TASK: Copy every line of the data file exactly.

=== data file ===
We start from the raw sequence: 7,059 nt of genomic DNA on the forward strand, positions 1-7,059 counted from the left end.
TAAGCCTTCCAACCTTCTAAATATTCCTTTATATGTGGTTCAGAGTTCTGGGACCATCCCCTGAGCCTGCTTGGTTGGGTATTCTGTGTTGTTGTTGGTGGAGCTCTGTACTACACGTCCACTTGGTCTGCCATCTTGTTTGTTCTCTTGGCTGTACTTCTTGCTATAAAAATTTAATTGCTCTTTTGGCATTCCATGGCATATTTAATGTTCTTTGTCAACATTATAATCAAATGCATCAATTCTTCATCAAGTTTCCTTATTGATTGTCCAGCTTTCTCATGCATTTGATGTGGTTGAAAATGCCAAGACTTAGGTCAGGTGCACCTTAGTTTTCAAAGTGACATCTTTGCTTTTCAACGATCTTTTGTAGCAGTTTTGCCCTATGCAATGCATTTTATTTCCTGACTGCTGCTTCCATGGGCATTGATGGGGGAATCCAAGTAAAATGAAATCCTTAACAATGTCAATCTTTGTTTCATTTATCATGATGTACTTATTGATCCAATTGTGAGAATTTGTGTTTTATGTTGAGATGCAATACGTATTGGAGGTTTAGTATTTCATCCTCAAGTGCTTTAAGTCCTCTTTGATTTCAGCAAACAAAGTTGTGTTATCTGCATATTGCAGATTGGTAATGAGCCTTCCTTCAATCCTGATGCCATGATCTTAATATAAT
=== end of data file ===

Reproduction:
We start from the raw sequence: 7,059 nt of genomic DNA on the forward strand, positions 1-7,059 counted from the left end.
TAAGCCTTCCAACCTTCTAAATATTCCTTTATATGTGGTTCAGAGTTCTGGGACCATCCCCTGAGCCTGCTTGGTTGGGTATTCTGTGTTGTTGTTGGTGGAGCTCTGTACTACACGTCCACTTGGTCTGCCATCTTGTTTGTTCTCTTGGCTGTACTTCTTGCTATAAAAATTTAATTGCTCTTTTGGCATTCCATGGCATATTTAATGTTCTTTGTCAACATTATAATCAAATGCATCAATTCTTCATCAAGTTTCCTTATTGATTGTCCAGCTTTCTCATGCATTTGATGTGGTTGAAAATGCCAAGACTTAGGTCAGGTGCACCTTAGTTTTCAAAGTGACATCTTTGCTTTTCAACGATCTTTTGTAGCAGTTTTGCCCTATGCAATGCATTTTATTTCCTGACTGCTGCTTCCATGGGCATTGATGGGGGAATCCAAGTAAAATGAAATCCTTAACAATGTCAATCTTTGTTTCATTTATCATGATGTACTTATTGATCCAATTGTGAGAATTTGTGTTTTATGTTGAGATGCAATACGTATTGGAGGTTTAGTATTTCATCCTCAAGTGCTTTAAGTCCTCTTTGATTTCAGCAAACAAAGTTGTGTTATCTGCATATTGCAGATTGGTAATGAGCCTTCCTTCAATCCTGATGCCATGATCTTAATATAAT